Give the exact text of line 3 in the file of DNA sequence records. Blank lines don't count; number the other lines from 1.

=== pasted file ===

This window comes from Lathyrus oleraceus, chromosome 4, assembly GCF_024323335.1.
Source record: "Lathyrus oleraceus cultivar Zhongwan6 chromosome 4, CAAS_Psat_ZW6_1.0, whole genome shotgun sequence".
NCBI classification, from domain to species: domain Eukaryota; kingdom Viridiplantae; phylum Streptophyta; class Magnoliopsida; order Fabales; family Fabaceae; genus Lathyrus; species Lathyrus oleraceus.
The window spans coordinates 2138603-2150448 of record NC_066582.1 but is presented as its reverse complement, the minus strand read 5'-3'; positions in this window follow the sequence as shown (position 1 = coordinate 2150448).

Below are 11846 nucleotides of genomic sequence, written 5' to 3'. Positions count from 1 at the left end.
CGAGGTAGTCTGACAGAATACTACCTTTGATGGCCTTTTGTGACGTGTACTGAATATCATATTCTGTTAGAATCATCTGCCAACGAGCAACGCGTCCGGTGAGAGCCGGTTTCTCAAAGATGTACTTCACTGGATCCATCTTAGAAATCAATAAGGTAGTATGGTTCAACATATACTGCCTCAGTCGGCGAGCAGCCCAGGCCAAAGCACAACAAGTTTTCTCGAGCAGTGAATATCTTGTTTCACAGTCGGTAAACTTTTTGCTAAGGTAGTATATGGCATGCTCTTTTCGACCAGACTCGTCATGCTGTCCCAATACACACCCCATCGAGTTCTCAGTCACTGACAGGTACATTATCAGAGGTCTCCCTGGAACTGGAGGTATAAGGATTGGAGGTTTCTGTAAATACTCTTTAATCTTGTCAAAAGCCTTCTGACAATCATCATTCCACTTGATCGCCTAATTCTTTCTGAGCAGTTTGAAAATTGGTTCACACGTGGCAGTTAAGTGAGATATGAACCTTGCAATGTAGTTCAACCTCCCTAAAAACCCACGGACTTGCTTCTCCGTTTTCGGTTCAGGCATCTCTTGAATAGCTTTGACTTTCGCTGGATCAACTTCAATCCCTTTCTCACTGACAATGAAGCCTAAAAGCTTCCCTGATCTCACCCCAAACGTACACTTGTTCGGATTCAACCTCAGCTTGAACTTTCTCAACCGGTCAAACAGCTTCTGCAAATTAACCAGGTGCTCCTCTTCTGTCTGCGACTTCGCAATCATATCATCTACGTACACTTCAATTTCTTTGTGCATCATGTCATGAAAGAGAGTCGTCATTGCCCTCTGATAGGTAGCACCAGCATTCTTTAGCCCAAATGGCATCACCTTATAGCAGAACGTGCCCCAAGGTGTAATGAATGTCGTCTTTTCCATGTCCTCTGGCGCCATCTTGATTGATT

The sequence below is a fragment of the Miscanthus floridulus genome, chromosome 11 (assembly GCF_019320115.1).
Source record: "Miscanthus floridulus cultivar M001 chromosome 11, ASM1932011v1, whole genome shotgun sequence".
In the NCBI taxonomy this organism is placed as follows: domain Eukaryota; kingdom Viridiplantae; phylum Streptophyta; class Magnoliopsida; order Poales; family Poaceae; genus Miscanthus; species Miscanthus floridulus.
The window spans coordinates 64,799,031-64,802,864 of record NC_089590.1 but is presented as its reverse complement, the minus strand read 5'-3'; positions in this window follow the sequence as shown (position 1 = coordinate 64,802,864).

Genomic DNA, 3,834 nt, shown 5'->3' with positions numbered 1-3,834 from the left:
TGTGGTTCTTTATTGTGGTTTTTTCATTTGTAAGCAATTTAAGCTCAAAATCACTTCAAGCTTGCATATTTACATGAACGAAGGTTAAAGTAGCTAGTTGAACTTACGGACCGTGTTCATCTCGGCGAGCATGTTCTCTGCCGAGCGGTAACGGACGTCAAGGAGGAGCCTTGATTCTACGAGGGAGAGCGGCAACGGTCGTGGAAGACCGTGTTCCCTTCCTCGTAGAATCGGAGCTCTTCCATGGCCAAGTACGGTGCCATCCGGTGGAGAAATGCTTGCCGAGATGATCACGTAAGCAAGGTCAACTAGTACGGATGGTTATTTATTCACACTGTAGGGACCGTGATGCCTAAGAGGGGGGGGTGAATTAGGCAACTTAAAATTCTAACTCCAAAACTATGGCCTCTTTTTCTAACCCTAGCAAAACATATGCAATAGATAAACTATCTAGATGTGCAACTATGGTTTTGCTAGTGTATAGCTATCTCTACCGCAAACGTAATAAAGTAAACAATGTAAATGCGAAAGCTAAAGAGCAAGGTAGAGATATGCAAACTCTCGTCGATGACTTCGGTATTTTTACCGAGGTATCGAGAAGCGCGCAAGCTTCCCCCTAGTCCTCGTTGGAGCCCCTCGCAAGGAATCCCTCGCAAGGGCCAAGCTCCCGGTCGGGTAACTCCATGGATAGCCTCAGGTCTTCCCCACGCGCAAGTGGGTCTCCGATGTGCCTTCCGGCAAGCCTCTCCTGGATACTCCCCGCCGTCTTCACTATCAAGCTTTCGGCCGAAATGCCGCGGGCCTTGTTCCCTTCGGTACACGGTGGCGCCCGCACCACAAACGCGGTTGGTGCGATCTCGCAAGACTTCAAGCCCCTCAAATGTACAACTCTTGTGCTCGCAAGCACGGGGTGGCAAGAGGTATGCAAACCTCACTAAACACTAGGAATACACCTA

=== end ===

NCBI classification, from domain to species: domain Eukaryota; kingdom Viridiplantae; phylum Streptophyta; class Magnoliopsida; order Fabales; family Fabaceae; genus Lathyrus; species Lathyrus oleraceus.